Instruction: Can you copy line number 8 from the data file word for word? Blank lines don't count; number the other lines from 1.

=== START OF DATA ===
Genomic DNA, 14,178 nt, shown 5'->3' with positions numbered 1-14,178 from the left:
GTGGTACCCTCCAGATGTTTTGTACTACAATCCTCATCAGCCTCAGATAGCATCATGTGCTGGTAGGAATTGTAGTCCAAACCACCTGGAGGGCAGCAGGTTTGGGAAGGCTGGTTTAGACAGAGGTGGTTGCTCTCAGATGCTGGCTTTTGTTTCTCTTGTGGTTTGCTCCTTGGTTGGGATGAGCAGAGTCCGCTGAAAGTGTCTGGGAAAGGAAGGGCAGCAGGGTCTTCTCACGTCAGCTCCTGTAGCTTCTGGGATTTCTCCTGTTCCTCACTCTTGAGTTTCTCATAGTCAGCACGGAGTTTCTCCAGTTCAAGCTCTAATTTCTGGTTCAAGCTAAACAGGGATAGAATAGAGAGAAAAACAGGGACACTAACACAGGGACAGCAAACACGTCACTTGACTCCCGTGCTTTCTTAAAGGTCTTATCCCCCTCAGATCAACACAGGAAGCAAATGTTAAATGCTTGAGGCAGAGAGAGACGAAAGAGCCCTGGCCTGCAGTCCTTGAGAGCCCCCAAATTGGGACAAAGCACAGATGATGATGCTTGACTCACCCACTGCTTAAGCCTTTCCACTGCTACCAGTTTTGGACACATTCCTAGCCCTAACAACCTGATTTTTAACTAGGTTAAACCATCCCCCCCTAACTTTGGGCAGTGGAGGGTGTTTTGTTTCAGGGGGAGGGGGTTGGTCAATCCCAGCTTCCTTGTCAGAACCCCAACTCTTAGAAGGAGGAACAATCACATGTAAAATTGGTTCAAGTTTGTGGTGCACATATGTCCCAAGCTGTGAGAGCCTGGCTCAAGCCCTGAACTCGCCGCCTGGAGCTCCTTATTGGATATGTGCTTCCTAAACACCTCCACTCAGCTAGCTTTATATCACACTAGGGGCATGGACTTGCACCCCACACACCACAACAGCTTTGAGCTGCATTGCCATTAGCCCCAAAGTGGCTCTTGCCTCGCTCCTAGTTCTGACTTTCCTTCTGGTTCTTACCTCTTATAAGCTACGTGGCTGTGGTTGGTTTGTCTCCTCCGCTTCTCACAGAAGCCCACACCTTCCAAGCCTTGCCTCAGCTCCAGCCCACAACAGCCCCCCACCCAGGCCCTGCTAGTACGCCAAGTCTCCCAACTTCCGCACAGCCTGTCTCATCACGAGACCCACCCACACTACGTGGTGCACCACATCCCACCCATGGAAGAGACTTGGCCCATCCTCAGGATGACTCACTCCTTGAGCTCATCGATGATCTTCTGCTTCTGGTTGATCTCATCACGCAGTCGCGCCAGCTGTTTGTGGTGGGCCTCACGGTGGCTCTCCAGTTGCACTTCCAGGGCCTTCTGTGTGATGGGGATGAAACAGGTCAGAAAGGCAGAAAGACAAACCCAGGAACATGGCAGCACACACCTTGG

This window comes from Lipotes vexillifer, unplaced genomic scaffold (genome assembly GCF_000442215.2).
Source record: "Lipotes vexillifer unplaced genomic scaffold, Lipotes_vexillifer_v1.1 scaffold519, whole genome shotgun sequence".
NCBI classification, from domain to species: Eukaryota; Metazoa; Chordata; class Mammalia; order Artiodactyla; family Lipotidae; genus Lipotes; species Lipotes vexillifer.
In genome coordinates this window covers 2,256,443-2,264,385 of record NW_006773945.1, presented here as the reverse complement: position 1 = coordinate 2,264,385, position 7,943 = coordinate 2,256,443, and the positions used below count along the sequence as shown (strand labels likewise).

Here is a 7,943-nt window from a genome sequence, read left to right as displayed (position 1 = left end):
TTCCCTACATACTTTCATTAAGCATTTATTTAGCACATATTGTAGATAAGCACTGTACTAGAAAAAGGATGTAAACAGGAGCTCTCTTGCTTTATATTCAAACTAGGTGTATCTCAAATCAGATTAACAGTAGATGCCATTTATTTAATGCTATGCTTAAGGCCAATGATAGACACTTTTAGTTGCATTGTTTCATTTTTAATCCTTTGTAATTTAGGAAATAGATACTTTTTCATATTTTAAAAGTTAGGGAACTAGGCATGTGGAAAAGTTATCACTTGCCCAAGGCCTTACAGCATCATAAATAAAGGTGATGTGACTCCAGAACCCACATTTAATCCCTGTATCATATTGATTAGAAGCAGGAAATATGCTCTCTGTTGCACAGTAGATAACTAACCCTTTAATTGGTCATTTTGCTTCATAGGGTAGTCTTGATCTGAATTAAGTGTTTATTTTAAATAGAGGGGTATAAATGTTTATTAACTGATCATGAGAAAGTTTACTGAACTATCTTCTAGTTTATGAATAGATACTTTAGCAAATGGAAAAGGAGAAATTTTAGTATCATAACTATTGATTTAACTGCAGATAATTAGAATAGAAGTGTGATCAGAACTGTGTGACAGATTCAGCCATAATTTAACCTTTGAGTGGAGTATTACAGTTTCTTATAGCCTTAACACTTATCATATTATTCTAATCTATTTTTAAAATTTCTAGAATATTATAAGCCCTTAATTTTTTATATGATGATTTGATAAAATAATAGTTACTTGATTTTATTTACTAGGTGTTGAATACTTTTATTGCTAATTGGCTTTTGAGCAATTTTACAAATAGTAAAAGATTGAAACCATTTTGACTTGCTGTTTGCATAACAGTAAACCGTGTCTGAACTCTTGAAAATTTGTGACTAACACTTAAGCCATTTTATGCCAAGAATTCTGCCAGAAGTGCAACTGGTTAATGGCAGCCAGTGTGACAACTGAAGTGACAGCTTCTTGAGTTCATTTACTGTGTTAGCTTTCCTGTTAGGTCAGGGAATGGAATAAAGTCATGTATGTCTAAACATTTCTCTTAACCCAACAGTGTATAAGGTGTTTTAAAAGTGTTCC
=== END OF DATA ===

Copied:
TTCCCTACATACTTTCATTAAGCATTTATTTAGCACATATTGTAGATAAGCACTGTACTAGAAAAAGGATGTAAACAGGAGCTCTCTTGCTTTATATTCAAACTAGGTGTATCTCAAATCAGATTAACAGTAGATGCCATTTATTTAATGCTATGCTTAAGGCCAATGATAGACACTTTTAGTTGCATTGTTTCATTTTTAATCCTTTGTAATTTAGGAAATAGATACTTTTTCATATTTTAAAAGTTAGGGAACTAGGCATGTGGAAAAGTTATCACTTGCCCAAGGCCTTACAGCATCATAAATAAAGGTGATGTGACTCCAGAACCCACATTTAATCCCTGTATCATATTGATTAGAAGCAGGAAATATGCTCTCTGTTGCACAGTAGATAACTAACCCTTTAATTGGTCATTTTGCTTCATAGGGTAGTCTTGATCTGAATTAAGTGTTTATTTTAAATAGAGGGGTATAAATGTTTATTAACTGATCATGAGAAAGTTTACTGAACTATCTTCTAGTTTATGAATAGATACTTTAGCAAATGGAAAAGGAGAAATTTTAGTATCATAACTATTGATTTAACTGCAGATAATTAGAATAGAAGTGTGATCAGAACTGTGTGACAGATTCAGCCATAATTTAACCTTTGAGTGGAGTATTACAGTTTCTTATAGCCTTAACACTTATCATATTATTCTAATCTATTTTTAAAATTTCTAGAATATTATAAGCCCTTAATTTTTTATATGATGATTTGATAAAATAATAGTTACTTGATTTTATTTACTAGGTGTTGAATACTTTTATTGCTAATTGGCTTTTGAGCAATTTTACAAATAGTAAAAGATTGAAACCATTTTGACTTGCTGTTTGCATAACAGTAAACCGTGTCTGAACTCTTGAAAATTTGTGACTAACACTTAAGCCATTTTATGCCAAGAATTCTGCCAGAAGTGCAACTGGTTAATGGCAGCCAGTGTGACAACTGAAGTGACAGCTTCTTGAGTTCATTTACTGTGTTAGCTTTCCTGTTAGGTCAGGGAATGGAATAAAGTCATGTATGTCTAAACATTTCTCTTAACCCAACAGTGTATAAGGTGTTTTAAAAGTGTTCC